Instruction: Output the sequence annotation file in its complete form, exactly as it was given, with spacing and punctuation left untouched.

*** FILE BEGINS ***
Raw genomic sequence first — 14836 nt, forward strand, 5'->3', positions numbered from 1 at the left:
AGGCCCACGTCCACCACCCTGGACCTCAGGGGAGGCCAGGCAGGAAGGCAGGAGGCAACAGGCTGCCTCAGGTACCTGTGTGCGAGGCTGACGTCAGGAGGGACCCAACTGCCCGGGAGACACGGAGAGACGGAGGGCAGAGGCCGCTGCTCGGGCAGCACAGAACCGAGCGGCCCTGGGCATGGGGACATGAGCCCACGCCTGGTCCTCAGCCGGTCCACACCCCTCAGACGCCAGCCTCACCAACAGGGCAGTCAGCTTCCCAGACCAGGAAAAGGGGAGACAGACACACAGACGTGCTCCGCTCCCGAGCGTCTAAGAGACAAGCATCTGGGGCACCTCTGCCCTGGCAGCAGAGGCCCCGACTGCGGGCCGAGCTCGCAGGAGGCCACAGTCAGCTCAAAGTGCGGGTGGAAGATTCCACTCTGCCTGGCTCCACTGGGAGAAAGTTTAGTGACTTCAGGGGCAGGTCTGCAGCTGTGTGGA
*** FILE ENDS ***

Raw genomic sequence first — 14836 nt, forward strand, 5'->3', positions numbered from 1 at the left:
AGGCCCACGTCCACCACCCTGGACCTCAGGGGAGGCCAGGCAGGAAGGCAGGAGGCAACAGGCTGCCTCAGGTACCTGTGTGCGAGGCTGACGTCAGGAGGGACCCAACTGCCCGGGAGACACGGAGAGACGGAGGGCAGAGGCCGCTGCTCGGGCAGCACAGAACCGAGCGGCCCTGGGCATGGGGACATGAGCCCACGCCTGGTCCTCAGCCGGTCCACACCCCTCAGACGCCAGCCTCACCAACAGGGCAGTCAGCTTCCCAGACCAGGAAAAGGGGAGACAGACACACAGACGTGCTCCGCTCCCGAGCGTCTAAGAGACAAGCATCTGGGGCACCTCTGCCCTGGCAGCAGAGGCCCCGACTGCGGGCCGAGCTCGCAGGAGGCCACAGTCAGCTCAAAGTGCGGGTGGAAGATTCCACTCTGCCTGGCTCCACTGGGAGAAAGTTTAGTGACTTCAGGGGCAGGTCTGCAGCTGTGTGGA